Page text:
WASHINGTON – President Barack Obama is pushing his administration's plans to create jobs, a crucial campaign issue for Democrats as they look toward November's midterm elections.
Obama planned remarks Friday at a North Carolina company that has hired new workers and expanded its operations with grants from the economic stimulus program. Obama's team wants to marry much-needed job creation with the politically sour stimulus, hoping that will help Democrats gain favor with voters after a bruising, yearlong battle with Republicans over health care.
Before Obama leaves for Charlotte, the Labor Department was to release March unemployment figures. White House officials hoped the jobless rate would continue its recent slow slide downward.
Republicans have created a steady drumbeat of criticism of Obama's stewardship of the economy and against his health care victory in the hopes voters blame Obama at the ballot box in November.
"If President Obama were serious about job creation, he would be spending less time on the campaign stump trying to sell Americans on a health care bill they don't like and can't afford and more time focusing on putting our nation back to work," Republican National Committee spokeswoman Katie Wright said.
Between now and November, Democrats are looking to illustrate their economic accomplishments. The White House said Obama on Friday would point to the Charlotte company, Celgard LLC, an advanced battery technology manufacturer, as an example of the economic progress made since he took office and again call on Congress to act on job-creating proposals.
Obama has pushed Congress to use $30 billion that had been set aside to bail out Wall Street to start a new program that provides loans to small businesses, which the White House calls the engine for job growth.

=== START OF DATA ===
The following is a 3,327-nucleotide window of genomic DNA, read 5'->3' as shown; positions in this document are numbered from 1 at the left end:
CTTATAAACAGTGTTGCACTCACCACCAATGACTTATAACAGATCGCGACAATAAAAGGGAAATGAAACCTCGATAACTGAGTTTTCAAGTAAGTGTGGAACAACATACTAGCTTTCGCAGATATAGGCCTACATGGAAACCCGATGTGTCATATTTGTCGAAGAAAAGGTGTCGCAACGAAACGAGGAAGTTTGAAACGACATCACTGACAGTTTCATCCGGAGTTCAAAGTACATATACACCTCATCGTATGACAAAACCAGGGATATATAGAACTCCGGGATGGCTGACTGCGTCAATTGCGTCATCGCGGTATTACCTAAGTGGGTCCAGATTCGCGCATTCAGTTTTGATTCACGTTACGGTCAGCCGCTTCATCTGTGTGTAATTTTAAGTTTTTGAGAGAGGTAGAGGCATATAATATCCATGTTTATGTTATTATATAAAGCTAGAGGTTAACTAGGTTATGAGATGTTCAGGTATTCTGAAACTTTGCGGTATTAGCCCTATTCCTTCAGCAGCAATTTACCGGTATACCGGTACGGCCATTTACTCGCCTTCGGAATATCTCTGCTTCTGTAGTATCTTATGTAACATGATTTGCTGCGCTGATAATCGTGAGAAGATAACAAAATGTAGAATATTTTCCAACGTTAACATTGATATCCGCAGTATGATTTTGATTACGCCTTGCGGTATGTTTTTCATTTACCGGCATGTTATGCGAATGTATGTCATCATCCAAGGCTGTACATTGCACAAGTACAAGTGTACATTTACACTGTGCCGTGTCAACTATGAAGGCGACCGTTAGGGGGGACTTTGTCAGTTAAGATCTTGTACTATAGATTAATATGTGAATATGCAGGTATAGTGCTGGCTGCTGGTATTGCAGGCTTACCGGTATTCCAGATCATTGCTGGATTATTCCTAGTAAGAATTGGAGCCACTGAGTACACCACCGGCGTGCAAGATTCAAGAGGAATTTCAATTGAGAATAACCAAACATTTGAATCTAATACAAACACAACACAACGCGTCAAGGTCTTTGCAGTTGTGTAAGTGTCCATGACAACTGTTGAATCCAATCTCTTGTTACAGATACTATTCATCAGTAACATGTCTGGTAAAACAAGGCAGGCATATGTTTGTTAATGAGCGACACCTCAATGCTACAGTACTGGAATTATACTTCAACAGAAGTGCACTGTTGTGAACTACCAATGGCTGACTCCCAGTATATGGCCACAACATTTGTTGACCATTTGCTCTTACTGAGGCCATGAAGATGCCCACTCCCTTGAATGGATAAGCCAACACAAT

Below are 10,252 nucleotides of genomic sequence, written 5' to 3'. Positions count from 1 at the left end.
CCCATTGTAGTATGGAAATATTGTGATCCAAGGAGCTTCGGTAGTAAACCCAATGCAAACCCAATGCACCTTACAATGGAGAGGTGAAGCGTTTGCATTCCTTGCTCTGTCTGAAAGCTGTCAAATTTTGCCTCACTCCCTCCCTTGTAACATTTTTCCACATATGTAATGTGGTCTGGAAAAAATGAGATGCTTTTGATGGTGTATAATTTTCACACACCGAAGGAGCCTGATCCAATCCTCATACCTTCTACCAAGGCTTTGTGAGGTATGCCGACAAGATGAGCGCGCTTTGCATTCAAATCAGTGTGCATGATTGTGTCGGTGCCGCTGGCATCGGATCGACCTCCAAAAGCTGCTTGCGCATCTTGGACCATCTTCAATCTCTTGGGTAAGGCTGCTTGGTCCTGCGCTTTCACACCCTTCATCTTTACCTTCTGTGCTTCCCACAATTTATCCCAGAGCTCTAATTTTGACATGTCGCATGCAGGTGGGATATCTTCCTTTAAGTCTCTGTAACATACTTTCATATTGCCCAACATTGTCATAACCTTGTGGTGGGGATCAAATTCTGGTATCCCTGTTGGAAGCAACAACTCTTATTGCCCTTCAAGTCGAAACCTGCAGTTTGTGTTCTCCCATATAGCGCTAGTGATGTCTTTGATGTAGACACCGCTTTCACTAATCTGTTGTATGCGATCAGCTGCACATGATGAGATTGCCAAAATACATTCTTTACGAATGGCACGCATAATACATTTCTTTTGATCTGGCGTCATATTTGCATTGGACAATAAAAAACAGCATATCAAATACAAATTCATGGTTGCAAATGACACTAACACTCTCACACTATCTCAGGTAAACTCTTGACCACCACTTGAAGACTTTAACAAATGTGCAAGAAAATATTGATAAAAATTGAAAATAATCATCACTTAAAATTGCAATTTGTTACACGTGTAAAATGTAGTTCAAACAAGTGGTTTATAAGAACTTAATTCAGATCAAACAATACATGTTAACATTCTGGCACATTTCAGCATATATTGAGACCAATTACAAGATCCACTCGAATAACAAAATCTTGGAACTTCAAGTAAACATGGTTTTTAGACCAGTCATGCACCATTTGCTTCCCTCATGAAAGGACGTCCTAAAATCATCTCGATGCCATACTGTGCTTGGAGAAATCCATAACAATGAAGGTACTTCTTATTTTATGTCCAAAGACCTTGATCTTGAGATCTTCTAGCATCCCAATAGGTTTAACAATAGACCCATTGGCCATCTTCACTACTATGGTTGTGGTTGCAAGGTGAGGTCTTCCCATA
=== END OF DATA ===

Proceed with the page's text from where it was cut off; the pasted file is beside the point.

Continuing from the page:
Last month, the Bureau of Labor Statistics reported an unexpected decline in the unemployment rate, from 10 percent to 9.7 percent. It was the first drop in seven months but offered little consolation for the 8.4 million jobs that have vanished since the recession began.
On Thursday, Treasury Secretary Timothy Geithner said on NBC that administration officials were "very worried" about recovering the jobs lost in the recession. But he noted that business growth has been improving and he expected the economy to start creating jobs again.
More than 11 million people now are drawing unemployment insurance benefits, and the overall jobless rate of 9.7 percent understates the true level of economic misery because many people who have given up looking for work are no longer in the official count of the unemployed.
A report Thursday said initial claims for unemployment benefits fell slightly last week as the recovering economy moves closer to generating more jobs. The Labor Department said new jobless benefit claims dropped 6,000 to a seasonally adjusted 439,000, nearly matching analysts' estimates. It was the fourth drop in five weeks.